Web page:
"You don’t want to persuade people to do things that are not in their best interest. And it might feel creepy and manipulative if you find yourself too skilled at persuasion. I’ve learned so much on the topic of persuasion that I intentionally dial it back when I feel like I’m in a stick fight with someone who has no stick. I’m sometimes happier not getting my way than I would be if I felt manipulative. It’s a powerful skill that should be used judiciously."
From Scott Adams, "How to Fail at Almost Everything and Still Win Big: Kind of the Story of My Life" (p. 134).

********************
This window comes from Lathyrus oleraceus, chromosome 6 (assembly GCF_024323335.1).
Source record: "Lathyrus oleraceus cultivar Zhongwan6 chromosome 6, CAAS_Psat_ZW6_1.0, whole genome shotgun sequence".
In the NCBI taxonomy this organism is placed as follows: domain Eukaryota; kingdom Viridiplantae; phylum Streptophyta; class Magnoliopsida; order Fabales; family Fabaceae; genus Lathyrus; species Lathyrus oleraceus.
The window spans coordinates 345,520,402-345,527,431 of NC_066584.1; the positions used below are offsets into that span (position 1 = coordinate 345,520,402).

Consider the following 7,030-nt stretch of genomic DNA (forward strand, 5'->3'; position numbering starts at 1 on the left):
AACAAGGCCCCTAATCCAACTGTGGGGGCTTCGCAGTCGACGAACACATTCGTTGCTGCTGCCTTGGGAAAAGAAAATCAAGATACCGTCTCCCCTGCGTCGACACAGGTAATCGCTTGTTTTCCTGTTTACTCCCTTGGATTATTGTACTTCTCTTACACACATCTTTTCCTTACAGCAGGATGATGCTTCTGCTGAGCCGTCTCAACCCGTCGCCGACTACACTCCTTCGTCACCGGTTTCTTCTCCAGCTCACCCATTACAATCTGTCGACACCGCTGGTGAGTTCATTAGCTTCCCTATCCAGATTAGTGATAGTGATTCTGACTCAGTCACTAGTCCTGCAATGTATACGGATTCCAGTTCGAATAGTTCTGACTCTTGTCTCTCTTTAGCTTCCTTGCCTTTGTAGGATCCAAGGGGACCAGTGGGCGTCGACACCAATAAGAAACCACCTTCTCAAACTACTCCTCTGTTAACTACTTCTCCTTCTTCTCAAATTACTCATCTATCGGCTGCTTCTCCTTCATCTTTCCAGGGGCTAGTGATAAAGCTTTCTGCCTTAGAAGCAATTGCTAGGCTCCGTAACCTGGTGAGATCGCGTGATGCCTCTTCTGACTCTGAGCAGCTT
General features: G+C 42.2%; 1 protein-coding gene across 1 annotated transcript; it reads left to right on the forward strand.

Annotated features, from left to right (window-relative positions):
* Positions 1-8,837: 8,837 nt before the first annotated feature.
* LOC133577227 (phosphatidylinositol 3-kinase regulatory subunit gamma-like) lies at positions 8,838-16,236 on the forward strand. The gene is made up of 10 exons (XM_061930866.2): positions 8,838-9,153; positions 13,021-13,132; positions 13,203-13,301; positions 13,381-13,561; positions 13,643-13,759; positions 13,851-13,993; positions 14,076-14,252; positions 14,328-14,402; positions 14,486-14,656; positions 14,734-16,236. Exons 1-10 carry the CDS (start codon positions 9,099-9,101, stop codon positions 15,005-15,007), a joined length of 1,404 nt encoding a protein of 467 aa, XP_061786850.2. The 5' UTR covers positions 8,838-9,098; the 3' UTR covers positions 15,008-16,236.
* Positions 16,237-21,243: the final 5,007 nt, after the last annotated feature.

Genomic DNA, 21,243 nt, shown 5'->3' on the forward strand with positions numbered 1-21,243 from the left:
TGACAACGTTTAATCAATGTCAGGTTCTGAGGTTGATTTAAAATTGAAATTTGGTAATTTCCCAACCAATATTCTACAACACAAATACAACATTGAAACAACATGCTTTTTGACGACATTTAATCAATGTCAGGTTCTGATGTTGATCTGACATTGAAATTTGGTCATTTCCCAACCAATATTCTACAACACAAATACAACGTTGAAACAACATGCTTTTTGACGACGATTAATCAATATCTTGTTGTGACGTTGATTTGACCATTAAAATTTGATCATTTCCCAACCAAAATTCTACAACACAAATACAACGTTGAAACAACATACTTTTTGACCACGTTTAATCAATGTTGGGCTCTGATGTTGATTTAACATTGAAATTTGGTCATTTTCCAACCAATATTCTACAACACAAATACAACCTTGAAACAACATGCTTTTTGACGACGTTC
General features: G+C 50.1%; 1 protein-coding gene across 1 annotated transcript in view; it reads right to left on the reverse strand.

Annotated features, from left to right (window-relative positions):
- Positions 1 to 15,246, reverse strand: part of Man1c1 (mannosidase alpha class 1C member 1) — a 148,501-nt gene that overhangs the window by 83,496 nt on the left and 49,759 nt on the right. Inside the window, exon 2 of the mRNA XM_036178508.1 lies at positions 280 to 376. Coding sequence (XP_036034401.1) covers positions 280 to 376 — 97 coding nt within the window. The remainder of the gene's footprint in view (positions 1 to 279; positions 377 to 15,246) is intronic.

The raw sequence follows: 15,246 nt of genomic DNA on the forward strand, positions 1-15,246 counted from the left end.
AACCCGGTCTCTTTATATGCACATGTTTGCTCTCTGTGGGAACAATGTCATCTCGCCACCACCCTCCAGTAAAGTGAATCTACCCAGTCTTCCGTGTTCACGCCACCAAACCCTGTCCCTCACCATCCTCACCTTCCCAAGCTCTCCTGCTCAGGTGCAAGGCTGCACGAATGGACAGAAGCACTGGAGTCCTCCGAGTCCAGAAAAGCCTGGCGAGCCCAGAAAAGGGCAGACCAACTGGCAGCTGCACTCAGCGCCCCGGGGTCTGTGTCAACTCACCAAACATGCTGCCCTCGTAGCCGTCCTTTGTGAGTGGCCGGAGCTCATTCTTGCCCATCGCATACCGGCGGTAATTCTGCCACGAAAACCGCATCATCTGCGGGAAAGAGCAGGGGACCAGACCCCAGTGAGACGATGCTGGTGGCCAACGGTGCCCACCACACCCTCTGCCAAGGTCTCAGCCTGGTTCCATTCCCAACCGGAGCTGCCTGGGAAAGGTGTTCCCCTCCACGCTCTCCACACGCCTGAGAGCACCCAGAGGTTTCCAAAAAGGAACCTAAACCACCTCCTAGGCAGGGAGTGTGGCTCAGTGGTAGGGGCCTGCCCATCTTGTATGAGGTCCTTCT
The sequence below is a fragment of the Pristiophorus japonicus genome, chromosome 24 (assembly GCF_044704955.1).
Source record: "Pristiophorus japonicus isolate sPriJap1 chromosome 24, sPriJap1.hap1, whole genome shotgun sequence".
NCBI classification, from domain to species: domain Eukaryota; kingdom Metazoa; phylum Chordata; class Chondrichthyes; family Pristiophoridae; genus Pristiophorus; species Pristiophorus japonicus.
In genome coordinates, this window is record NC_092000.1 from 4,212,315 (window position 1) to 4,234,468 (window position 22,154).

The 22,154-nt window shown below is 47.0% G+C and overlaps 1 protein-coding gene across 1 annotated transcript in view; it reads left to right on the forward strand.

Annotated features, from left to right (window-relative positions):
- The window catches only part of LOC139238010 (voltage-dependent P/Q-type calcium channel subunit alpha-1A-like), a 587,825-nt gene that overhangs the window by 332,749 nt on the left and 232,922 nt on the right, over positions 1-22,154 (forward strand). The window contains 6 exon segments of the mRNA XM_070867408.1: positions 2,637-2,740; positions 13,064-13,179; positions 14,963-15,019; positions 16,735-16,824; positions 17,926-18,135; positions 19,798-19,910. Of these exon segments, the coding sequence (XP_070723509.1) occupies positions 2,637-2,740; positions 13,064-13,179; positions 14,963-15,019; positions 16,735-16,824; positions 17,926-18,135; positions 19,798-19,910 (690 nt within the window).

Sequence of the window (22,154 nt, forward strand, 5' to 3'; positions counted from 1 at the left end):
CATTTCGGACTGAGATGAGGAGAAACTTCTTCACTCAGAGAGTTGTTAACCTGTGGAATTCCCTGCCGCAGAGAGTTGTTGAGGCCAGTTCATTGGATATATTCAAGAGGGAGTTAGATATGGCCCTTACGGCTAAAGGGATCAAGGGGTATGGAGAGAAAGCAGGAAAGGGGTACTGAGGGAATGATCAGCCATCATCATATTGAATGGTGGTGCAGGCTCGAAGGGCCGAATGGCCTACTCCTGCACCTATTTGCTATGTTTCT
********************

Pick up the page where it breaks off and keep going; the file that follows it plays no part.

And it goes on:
That resonated with me. Not because I think I'm that highly skilled at persuasion (though I have had some unsettling experiences of convincing people of things when I didn't even mean to). But because I choose not to persuade. It's not something I like to do to people and it's not how I want to use my verbal skills, whatever they are. You might say: But, Althouse, you are a lawyer. I was a lawyer for about 18 months more than 30 years ago. I'm not interested. My idea of being a law professor doesn't involve convincing anyone of anything, and the same goes for blogging. I'm not even trying to stop men from wearing shorts.